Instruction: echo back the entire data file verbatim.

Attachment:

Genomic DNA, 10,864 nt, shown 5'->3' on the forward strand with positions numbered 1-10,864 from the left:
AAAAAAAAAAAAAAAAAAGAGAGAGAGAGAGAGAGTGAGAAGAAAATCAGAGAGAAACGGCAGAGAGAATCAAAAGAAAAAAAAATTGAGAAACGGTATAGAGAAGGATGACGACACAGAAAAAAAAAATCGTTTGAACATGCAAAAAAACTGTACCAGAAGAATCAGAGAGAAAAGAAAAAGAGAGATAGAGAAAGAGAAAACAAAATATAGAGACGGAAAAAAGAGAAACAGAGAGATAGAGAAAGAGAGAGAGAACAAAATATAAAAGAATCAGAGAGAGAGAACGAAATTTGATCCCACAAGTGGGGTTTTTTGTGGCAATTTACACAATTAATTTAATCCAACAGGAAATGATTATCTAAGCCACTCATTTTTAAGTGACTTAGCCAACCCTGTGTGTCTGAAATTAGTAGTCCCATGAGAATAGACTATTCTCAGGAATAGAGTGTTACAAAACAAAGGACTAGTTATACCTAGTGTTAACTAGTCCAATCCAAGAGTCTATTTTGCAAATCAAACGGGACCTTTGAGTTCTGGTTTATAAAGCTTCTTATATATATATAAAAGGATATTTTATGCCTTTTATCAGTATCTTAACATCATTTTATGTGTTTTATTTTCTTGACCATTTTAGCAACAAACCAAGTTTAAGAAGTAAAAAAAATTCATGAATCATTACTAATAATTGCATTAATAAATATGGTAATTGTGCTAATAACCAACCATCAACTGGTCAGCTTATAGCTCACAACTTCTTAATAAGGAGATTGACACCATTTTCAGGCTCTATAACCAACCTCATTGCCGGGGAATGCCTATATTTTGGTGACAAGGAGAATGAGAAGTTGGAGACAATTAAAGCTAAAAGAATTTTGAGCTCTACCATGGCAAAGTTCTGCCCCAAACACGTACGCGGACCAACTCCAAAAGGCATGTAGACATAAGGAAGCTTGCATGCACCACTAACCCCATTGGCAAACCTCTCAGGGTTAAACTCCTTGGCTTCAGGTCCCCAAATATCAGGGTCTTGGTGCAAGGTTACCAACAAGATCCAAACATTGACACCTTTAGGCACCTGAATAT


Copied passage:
Genomic DNA, 10,864 nt, shown 5'->3' on the forward strand with positions numbered 1-10,864 from the left:
AAAAAAAAAAAAAAAAAAGAGAGAGAGAGAGAGAGTGAGAAGAAAATCAGAGAGAAACGGCAGAGAGAATCAAAAGAAAAAAAAATTGAGAAACGGTATAGAGAAGGATGACGACACAGAAAAAAAAAATCGTTTGAACATGCAAAAAAACTGTACCAGAAGAATCAGAGAGAAAAGAAAAAGAGAGATAGAGAAAGAGAAAACAAAATATAGAGACGGAAAAAAGAGAAACAGAGAGATAGAGAAAGAGAGAGAGAACAAAATATAAAAGAATCAGAGAGAGAGAACGAAATTTGATCCCACAAGTGGGGTTTTTTGTGGCAATTTACACAATTAATTTAATCCAACAGGAAATGATTATCTAAGCCACTCATTTTTAAGTGACTTAGCCAACCCTGTGTGTCTGAAATTAGTAGTCCCATGAGAATAGACTATTCTCAGGAATAGAGTGTTACAAAACAAAGGACTAGTTATACCTAGTGTTAACTAGTCCAATCCAAGAGTCTATTTTGCAAATCAAACGGGACCTTTGAGTTCTGGTTTATAAAGCTTCTTATATATATATAAAAGGATATTTTATGCCTTTTATCAGTATCTTAACATCATTTTATGTGTTTTATTTTCTTGACCATTTTAGCAACAAACCAAGTTTAAGAAGTAAAAAAAATTCATGAATCATTACTAATAATTGCATTAATAAATATGGTAATTGTGCTAATAACCAACCATCAACTGGTCAGCTTATAGCTCACAACTTCTTAATAAGGAGATTGACACCATTTTCAGGCTCTATAACCAACCTCATTGCCGGGGAATGCCTATATTTTGGTGACAAGGAGAATGAGAAGTTGGAGACAATTAAAGCTAAAAGAATTTTGAGCTCTACCATGGCAAAGTTCTGCCCCAAACACGTACGCGGACCAACTCCAAAAGGCATGTAGACATAAGGAAGCTTGCATGCACCACTAACCCCATTGGCAAACCTCTCAGGGTTAAACTCCTTGGCTTCAGGTCCCCAAATATCAGGGTCTTGGTGCAAGGTTACCAACAAGATCCAAACATTGACACCTTTAGGCACCTGAATAT